Early in my Journal, I wrote often about our adoption process. When I made my first post, we were a week away from submitting our application, and we're just now getting our seminar scheduled before we move on to our home study, so it's been on my mind often. We're in a little bit of a waiting phase, but something else has brought my attention strongly back to the subject.
While discussing Prop 8 and DOMA with friends, one of the age-old arguments against homosexuality was brought up. It centers around the idea of an "unproductive" relationship, one that doesn't procreate. Of course, the argument states that the reason for romantic relationships is procreation through sex, and a homosexual relationship has no chance of reaching this goal. There are plenty of rebuttals to this argument, some involving an "overpopulated" planet, or at least one where humans aren't struggling to survive as a species anymore. Others boil the issue down to biological processes, that while those processes evolved to meet the needs of a growing species, "survival of the fittest" is no longer a significant factor in human survival.
Either side may be logically correct here, but it's something else entirely that cuts to my core. If a homosexual marriage is wrong just because they procreate, then how can my marriage be right?
I've told the story before, but in short, I have a fertility issue. My wife would probably tell you that "we" have a fertility issue, but according to the medical tests it's all on me. Something went wrong to the point where I have little-to-no chance of becoming a biological father. Sure, we could spend tens of thousands of dollars to let the doctor try to help, but even that would put us against tough odds. When it comes down to it, I am the causing factor of an "unproductive" marriage.
In the older days (even currently, to an extent), there was an assumption that women were the cause of all fertility issues. It's unfortunate and unfair. In the early days of the bible, stories were told about the Father of Nations sleeping with his wife's maid (on his wife's suggestion), because he hadn't conceived a child with his wife. Even Hebrew kings often had multiple wives, and the ones who didn't bear children were usually disgraced. The more medicine has explored the world of infertility, the more we've understood that the issue isn't gender specific at all! In fact, the current estimates indicate that about 1/3 of infertility is caused by the male, 1/3 by the female, and 1/3 by a joint issue.
In my infertility journey, I've come to empathize with the women who have taken the short end of this stick over the ages. First of all, I don't agree with placing blame on people for their medical issues, but more importantly, I hate that women have taken near 100% of the "blame" when only 1/3 of the time it was actually their "fault!" I'm amazed at the character of women, who sat quietly submissive, showing themselves as the bigger person over and over again while the world put them down. It adds a new level of respect for the gender as a whole.
Now, I see my struggle with infertility projected on the gay community. People proclaiming that because they can't have a biological child with the love of their life, their relationship is unimportant. Irrelevant. Wrong.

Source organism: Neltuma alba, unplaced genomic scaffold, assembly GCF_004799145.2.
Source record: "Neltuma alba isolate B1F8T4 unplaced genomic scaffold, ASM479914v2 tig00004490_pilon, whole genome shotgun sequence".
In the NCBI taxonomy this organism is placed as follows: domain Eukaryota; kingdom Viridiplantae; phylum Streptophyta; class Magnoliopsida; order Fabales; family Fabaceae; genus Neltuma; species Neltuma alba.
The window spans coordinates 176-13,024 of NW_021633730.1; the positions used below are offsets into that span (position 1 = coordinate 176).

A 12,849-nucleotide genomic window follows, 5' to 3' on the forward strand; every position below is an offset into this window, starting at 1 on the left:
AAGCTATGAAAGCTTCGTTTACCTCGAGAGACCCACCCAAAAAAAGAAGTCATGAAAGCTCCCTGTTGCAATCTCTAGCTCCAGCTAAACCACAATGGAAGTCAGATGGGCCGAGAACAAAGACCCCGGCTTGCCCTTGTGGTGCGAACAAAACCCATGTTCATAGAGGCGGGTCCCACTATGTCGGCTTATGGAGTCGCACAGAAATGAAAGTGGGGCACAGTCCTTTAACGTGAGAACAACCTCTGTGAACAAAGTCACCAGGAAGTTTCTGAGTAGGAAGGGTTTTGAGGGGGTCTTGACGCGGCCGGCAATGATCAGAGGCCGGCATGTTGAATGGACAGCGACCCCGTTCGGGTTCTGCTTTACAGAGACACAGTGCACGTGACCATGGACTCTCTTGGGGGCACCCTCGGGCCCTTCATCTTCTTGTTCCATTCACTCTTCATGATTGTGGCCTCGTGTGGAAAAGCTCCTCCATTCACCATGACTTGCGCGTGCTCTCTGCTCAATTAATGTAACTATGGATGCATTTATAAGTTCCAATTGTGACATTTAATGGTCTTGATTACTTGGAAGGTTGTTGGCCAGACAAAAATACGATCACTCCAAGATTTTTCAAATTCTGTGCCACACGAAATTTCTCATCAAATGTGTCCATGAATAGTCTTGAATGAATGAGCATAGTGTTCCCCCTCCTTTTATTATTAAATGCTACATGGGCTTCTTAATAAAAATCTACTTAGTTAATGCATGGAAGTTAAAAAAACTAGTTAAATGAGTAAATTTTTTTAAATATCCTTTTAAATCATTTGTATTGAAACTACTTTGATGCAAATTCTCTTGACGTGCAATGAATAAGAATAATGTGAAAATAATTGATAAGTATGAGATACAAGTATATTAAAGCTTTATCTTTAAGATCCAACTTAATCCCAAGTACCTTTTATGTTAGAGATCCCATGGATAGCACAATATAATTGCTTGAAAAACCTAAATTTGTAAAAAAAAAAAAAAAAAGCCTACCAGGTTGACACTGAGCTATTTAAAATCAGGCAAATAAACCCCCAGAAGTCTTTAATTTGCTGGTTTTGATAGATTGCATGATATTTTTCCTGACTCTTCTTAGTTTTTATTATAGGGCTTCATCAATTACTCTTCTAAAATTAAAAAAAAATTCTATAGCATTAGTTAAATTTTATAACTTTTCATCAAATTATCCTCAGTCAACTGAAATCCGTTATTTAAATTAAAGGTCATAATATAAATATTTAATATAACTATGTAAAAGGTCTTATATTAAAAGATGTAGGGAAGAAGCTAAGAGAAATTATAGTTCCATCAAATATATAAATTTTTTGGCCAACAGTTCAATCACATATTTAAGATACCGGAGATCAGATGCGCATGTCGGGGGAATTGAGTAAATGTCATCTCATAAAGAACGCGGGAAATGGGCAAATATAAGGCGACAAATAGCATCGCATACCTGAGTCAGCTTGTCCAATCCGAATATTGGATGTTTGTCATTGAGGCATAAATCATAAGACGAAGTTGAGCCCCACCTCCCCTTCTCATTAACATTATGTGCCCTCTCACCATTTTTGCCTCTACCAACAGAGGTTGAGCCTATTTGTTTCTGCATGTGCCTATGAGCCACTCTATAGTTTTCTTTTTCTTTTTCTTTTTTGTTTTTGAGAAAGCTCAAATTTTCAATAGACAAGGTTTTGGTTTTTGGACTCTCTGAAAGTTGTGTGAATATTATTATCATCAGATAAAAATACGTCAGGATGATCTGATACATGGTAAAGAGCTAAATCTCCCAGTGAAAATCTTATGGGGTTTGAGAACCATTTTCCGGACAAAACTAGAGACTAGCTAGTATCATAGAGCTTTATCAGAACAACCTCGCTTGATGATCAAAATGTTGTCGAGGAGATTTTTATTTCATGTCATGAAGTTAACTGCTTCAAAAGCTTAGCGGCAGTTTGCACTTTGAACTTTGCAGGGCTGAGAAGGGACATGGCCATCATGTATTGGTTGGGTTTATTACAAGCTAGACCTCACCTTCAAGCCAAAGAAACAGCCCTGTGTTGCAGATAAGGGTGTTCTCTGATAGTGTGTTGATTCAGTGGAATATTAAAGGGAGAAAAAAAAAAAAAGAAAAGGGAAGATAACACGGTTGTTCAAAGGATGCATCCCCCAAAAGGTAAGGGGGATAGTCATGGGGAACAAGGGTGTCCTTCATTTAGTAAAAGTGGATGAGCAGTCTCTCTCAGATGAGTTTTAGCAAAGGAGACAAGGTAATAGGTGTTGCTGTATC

During our pursuits of adoption, we've taken interest in the adoption stories of others. Some of these involve same-sex adoptive parents. We've learned that our adoption agency, and many other faith based agencies, do not accept same-sex couples into their program. Maybe they see this issue similar to adopting out to active alcoholics or drug users, or maybe something like adopting out to a couple in which one spouse is always in and out of prison. They view any of these as a lifestyle of sin, and they decide it isn't a healthy place to raise a child. But there's a problem with this perspective.
These other issues keep a parent from spending quality time with their child, or even put the child in harm's way. Abusive alcoholics may cause harm to their child. Drug addicts can lose their sobriety and become neglectful. An imprisoned parent won't have time to spend with their child. But being gay doesn't reduce the effectiveness of a parent, does it?
For the sake of argument, let's just assume that it is a sin (see previous posts for my opinion on this subject). Any parent is imperfect. I know I have my flaws, and I shudder to think that my flaws will somehow rub off on my children. But I know they will, because that's part of parenting. I can try to be perfect every day, but my bad habits, my screw ups, and my bad days will be noticed by my kids, and they will cause my children some amount of pain. Unfortunately, this is true for every parent in the world.
So how do you choose who is good enough? Do you draw a line in the sand and exclude anyone who crosses it? Or do you write in the sand as Jesus did, standing up for people like me, screw ups and all?
From my experiences, I believe that any couple who is willing to spend the time, money, and emotional energy to pursue adoption will be an amazing parent regardless of their flaws. We will remember the sacrifices we made to become a parent. We will remember the months, even years, of waiting for all the puzzle pieces to fall into place. We will remember the nights we cried, because that child was not yet in our arms. And more days than not, we will channel those memories into the well being of our children.
Yet the line in the sand causes so many same-sex couples pursue adoption with a lawyer instead of an agency. It's harder, the wait is longer, and the finances are much riskier, but it's the only way to reach their dreams. We push these people aside, making them fend for themselves as they pursue their dreams. And we do it all because of who they love.
As the causing member of an "unproductive" marriage, this hurts me. And I hope it changes soon.
Always moving forward,